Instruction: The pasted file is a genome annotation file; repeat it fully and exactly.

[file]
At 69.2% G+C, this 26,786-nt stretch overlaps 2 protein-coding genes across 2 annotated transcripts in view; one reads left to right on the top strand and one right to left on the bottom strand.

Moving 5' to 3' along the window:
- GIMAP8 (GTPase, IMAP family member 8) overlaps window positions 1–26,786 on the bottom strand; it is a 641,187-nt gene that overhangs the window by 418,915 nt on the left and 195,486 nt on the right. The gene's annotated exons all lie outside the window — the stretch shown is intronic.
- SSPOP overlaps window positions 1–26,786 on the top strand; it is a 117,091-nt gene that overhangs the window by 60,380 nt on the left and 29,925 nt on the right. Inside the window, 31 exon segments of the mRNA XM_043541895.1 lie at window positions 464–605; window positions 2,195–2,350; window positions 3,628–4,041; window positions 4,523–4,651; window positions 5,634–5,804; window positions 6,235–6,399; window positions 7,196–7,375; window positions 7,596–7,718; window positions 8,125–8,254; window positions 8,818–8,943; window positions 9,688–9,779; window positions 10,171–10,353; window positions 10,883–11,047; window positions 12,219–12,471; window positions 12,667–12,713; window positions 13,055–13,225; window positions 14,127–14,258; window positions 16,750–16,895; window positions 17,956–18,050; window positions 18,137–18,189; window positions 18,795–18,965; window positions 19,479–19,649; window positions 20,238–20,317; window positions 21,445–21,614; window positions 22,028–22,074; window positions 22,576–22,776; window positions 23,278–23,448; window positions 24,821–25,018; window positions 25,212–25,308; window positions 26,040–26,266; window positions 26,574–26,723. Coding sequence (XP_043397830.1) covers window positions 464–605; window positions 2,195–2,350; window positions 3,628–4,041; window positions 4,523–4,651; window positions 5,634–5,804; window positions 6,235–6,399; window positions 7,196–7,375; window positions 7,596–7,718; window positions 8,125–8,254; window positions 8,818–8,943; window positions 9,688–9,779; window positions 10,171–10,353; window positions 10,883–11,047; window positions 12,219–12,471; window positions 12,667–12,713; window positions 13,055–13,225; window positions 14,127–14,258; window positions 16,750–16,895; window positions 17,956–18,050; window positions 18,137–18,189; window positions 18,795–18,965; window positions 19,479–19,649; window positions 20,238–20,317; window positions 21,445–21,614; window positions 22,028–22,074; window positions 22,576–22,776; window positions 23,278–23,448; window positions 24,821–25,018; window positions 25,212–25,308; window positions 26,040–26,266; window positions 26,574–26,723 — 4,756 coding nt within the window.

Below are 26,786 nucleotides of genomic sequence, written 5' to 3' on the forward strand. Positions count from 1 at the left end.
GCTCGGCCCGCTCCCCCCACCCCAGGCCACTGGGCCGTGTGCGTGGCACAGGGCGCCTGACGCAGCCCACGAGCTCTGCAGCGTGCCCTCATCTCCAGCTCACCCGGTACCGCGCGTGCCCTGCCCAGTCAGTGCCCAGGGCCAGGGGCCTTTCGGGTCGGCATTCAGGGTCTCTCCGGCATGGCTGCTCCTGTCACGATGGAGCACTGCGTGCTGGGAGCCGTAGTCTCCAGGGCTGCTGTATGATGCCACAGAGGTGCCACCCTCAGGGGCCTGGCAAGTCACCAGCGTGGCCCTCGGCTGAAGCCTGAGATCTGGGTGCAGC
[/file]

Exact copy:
At 69.2% G+C, this 26,786-nt stretch overlaps 2 protein-coding genes across 2 annotated transcripts in view; one reads left to right on the top strand and one right to left on the bottom strand.

Moving 5' to 3' along the window:
- GIMAP8 (GTPase, IMAP family member 8) overlaps window positions 1–26,786 on the bottom strand; it is a 641,187-nt gene that overhangs the window by 418,915 nt on the left and 195,486 nt on the right. The gene's annotated exons all lie outside the window — the stretch shown is intronic.
- SSPOP overlaps window positions 1–26,786 on the top strand; it is a 117,091-nt gene that overhangs the window by 60,380 nt on the left and 29,925 nt on the right. Inside the window, 31 exon segments of the mRNA XM_043541895.1 lie at window positions 464–605; window positions 2,195–2,350; window positions 3,628–4,041; window positions 4,523–4,651; window positions 5,634–5,804; window positions 6,235–6,399; window positions 7,196–7,375; window positions 7,596–7,718; window positions 8,125–8,254; window positions 8,818–8,943; window positions 9,688–9,779; window positions 10,171–10,353; window positions 10,883–11,047; window positions 12,219–12,471; window positions 12,667–12,713; window positions 13,055–13,225; window positions 14,127–14,258; window positions 16,750–16,895; window positions 17,956–18,050; window positions 18,137–18,189; window positions 18,795–18,965; window positions 19,479–19,649; window positions 20,238–20,317; window positions 21,445–21,614; window positions 22,028–22,074; window positions 22,576–22,776; window positions 23,278–23,448; window positions 24,821–25,018; window positions 25,212–25,308; window positions 26,040–26,266; window positions 26,574–26,723. Coding sequence (XP_043397830.1) covers window positions 464–605; window positions 2,195–2,350; window positions 3,628–4,041; window positions 4,523–4,651; window positions 5,634–5,804; window positions 6,235–6,399; window positions 7,196–7,375; window positions 7,596–7,718; window positions 8,125–8,254; window positions 8,818–8,943; window positions 9,688–9,779; window positions 10,171–10,353; window positions 10,883–11,047; window positions 12,219–12,471; window positions 12,667–12,713; window positions 13,055–13,225; window positions 14,127–14,258; window positions 16,750–16,895; window positions 17,956–18,050; window positions 18,137–18,189; window positions 18,795–18,965; window positions 19,479–19,649; window positions 20,238–20,317; window positions 21,445–21,614; window positions 22,028–22,074; window positions 22,576–22,776; window positions 23,278–23,448; window positions 24,821–25,018; window positions 25,212–25,308; window positions 26,040–26,266; window positions 26,574–26,723 — 4,756 coding nt within the window.

Below are 26,786 nucleotides of genomic sequence, written 5' to 3' on the forward strand. Positions count from 1 at the left end.
GCTCGGCCCGCTCCCCCCACCCCAGGCCACTGGGCCGTGTGCGTGGCACAGGGCGCCTGACGCAGCCCACGAGCTCTGCAGCGTGCCCTCATCTCCAGCTCACCCGGTACCGCGCGTGCCCTGCCCAGTCAGTGCCCAGGGCCAGGGGCCTTTCGGGTCGGCATTCAGGGTCTCTCCGGCATGGCTGCTCCTGTCACGATGGAGCACTGCGTGCTGGGAGCCGTAGTCTCCAGGGCTGCTGTATGATGCCACAGAGGTGCCACCCTCAGGGGCCTGGCAAGTCACCAGCGTGGCCCTCGGCTGAAGCCTGAGATCTGGGTGCAGC